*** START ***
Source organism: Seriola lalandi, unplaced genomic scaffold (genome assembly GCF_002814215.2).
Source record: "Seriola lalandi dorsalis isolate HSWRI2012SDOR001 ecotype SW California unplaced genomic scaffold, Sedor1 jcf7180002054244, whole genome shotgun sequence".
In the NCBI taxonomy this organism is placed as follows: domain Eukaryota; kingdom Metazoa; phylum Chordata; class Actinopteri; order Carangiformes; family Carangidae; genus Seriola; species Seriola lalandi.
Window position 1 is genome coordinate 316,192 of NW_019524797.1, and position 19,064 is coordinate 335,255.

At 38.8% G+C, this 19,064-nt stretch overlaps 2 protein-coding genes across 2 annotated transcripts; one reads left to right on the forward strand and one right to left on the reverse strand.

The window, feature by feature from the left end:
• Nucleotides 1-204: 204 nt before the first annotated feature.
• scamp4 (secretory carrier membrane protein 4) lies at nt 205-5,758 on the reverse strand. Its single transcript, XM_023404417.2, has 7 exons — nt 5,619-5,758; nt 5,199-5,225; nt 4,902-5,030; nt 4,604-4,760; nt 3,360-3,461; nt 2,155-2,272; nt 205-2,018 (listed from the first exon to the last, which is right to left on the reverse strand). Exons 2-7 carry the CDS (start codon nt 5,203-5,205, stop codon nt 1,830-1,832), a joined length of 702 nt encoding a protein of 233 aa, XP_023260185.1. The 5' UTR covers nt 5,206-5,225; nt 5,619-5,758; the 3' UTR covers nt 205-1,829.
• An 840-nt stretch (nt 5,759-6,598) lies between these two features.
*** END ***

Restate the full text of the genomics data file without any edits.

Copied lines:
Source organism: Seriola lalandi, unplaced genomic scaffold (genome assembly GCF_002814215.2).
Source record: "Seriola lalandi dorsalis isolate HSWRI2012SDOR001 ecotype SW California unplaced genomic scaffold, Sedor1 jcf7180002054244, whole genome shotgun sequence".
In the NCBI taxonomy this organism is placed as follows: domain Eukaryota; kingdom Metazoa; phylum Chordata; class Actinopteri; order Carangiformes; family Carangidae; genus Seriola; species Seriola lalandi.
Window position 1 is genome coordinate 316,192 of NW_019524797.1, and position 19,064 is coordinate 335,255.

At 38.8% G+C, this 19,064-nt stretch overlaps 2 protein-coding genes across 2 annotated transcripts; one reads left to right on the forward strand and one right to left on the reverse strand.

The window, feature by feature from the left end:
• Nucleotides 1-204: 204 nt before the first annotated feature.
• scamp4 (secretory carrier membrane protein 4) lies at nt 205-5,758 on the reverse strand. Its single transcript, XM_023404417.2, has 7 exons — nt 5,619-5,758; nt 5,199-5,225; nt 4,902-5,030; nt 4,604-4,760; nt 3,360-3,461; nt 2,155-2,272; nt 205-2,018 (listed from the first exon to the last, which is right to left on the reverse strand). Exons 2-7 carry the CDS (start codon nt 5,203-5,205, stop codon nt 1,830-1,832), a joined length of 702 nt encoding a protein of 233 aa, XP_023260185.1. The 5' UTR covers nt 5,206-5,225; nt 5,619-5,758; the 3' UTR covers nt 205-1,829.
• An 840-nt stretch (nt 5,759-6,598) lies between these two features.